The New York Times - Attacks from Democrats and Republicans over his career in the leveraged buyout business and his reluctance to release his tax returns have underscored another central fact about Mr. Romney: The wealth that has helped underwrite his career in politics remains shrouded in considerable secrecy, which now poses a major political risk on the campaign trail.
Read More - Then while you’re at it, read about how Mitt Romney used the tax code to redistribute wealth from taxpayers to his investors and partners.
by Veronique Greenwood | blogs.discovermagazine.com/80beats
As income rises, the frequency of fast food visits rise as well, at least until income hits $60,000 a year; sit-down restaurant visits just keep on rising. (The y axis is frequency of visits)
Obesity rates in the United States are highest among the poor, and high up on most lists of reasons why, you’ll find the truism that fast food is cheap food, and the poor, who can’t afford healthier fare, are its main consumers. A new study suggests, however, that the people eating the most fast food are middle class, with incomes as high as $60,000 a year. Using a national database of about 5,000 people, researchers at UC Davis found that the frequency of people’s visits to fast-food restaurants increased with rising household income until $60,000, when frequency started to go down (though, interestingly, people making more than $100,000 still went to fast food more than those making $20,000). Visits to sit-down restaurants, on the other hand, increased with rising income and just kept on growing.
The research indicates that ascribing a fast-food habit to the poor alone ignores the rest of the population’s predilections and may be a distraction from other causes of obesity in Americans of all income levels. As the scientists point out, restaurant meals in general are much higher in fat than home-cooked meals, yet people with larger incomes eat out far more frequently than the poor, while maintaining lower obesity rates. Restaurants are only part of the picture. In fact, given that a straight diet of fast food is beyond the means of many poor families, perhaps rock-bottom cheap, high-calorie foods sold in grocery stores are more of a problem than McDonald’s.
Image courtesy of Leigh and Kim and Population Health Management
The Fed strives for a target interest rate, and thus the government regulates the amount of currency in the private sector to avoid inflation. Progressive taxes are then used to pull more money out of the private sector from those with the most, and in theory should be matched with government spending to create employment. Employment leads to economic growth, which leads to the increased wealth across society.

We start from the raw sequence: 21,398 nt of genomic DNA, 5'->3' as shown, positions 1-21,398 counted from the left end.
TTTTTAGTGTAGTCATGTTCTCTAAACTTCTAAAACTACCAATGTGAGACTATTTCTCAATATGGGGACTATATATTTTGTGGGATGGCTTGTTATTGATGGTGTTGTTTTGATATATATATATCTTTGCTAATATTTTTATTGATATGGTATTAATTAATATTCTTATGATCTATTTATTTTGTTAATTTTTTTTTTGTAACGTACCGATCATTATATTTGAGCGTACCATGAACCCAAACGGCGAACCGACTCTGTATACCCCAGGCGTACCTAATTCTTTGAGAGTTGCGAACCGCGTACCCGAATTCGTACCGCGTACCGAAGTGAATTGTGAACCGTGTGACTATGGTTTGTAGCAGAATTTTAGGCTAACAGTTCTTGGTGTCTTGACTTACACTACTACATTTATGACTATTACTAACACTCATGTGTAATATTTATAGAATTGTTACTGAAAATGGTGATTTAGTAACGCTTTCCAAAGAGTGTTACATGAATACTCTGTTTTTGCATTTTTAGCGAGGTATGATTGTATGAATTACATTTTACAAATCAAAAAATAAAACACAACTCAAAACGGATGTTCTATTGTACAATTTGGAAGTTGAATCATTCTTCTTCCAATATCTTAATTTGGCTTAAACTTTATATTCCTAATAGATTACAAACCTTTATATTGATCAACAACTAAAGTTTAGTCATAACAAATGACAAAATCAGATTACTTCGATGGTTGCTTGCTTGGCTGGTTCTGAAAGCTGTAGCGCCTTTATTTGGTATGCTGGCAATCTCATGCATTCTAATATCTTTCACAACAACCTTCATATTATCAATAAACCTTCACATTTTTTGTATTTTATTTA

You can’t resolve massive wealth inequality without redistribution of wealth. The redistribution has already happened, from the majority of workers up to the most wealthy. That’s what happens when worker wages decline and executive pay and capital gains skyrocket.
- reddit user TinfoilFury
Why is it easier for you to believe that 150 million people are lazy and stupid than 400 people are greedy and malicious?
Because the holy church of Fox News said so.
By Lawrence Mishel - Economic Policy Institute
It is widely acknowledged that wealth declined substantially between 2007 and 2009 as the housing bubble burst and stock prices fell. This wealth shrinkage was especially hard on the middle class and those groups (such as African Americans) whose house is their primary source of wealth. It is far less appreciated that this is a long-term trend, and that wealth is now lower for the typical household than it was a generation ago in 1983, while the wealth at the upper end expanded a great deal.
The disparity of changes in wealth over the last generation is portrayed in thefigure, which shows the shares of the wealth gains for various wealth classes. All of the gains in wealth accrued to the upper fifth, with 40.2 percent of the gains going to the upper 1 percent and 41.5 percent going to the next wealthiest 4 percent of households. This translated to gains of $4.5 million per household in the richest 1 percent and a gain of roughly $1.2 million per household in the next richest 4 percent of households.
In other words, the richest 5 percent of households obtained roughly 82 percent of all the nation’s gains in wealth between 1983 and 2009. The bottom 60 percent of households actually had less wealth in 2009 than in 1983, meaning they did not participate at all in the growth of wealth over this period.